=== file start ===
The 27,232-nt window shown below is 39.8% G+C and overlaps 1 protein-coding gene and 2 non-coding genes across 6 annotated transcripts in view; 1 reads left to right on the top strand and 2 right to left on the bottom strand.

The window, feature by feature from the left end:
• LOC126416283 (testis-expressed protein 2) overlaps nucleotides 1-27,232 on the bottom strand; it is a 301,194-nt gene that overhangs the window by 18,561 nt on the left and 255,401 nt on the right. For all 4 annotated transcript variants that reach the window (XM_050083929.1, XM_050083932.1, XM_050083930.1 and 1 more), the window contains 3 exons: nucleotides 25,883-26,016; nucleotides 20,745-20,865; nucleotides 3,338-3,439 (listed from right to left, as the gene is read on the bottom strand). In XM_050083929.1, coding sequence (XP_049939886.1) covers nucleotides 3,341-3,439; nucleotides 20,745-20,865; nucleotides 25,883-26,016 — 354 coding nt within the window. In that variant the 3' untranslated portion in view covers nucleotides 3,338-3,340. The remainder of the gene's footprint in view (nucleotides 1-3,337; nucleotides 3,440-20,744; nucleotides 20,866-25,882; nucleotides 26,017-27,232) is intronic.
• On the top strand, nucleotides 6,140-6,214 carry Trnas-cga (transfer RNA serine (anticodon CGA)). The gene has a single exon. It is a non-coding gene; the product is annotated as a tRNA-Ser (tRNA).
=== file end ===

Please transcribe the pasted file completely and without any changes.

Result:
The 27,232-nt window shown below is 39.8% G+C and overlaps 1 protein-coding gene and 2 non-coding genes across 6 annotated transcripts in view; 1 reads left to right on the top strand and 2 right to left on the bottom strand.

The window, feature by feature from the left end:
• LOC126416283 (testis-expressed protein 2) overlaps nucleotides 1-27,232 on the bottom strand; it is a 301,194-nt gene that overhangs the window by 18,561 nt on the left and 255,401 nt on the right. For all 4 annotated transcript variants that reach the window (XM_050083929.1, XM_050083932.1, XM_050083930.1 and 1 more), the window contains 3 exons: nucleotides 25,883-26,016; nucleotides 20,745-20,865; nucleotides 3,338-3,439 (listed from right to left, as the gene is read on the bottom strand). In XM_050083929.1, coding sequence (XP_049939886.1) covers nucleotides 3,341-3,439; nucleotides 20,745-20,865; nucleotides 25,883-26,016 — 354 coding nt within the window. In that variant the 3' untranslated portion in view covers nucleotides 3,338-3,340. The remainder of the gene's footprint in view (nucleotides 1-3,337; nucleotides 3,440-20,744; nucleotides 20,866-25,882; nucleotides 26,017-27,232) is intronic.
• On the top strand, nucleotides 6,140-6,214 carry Trnas-cga (transfer RNA serine (anticodon CGA)). The gene has a single exon. It is a non-coding gene; the product is annotated as a tRNA-Ser (tRNA).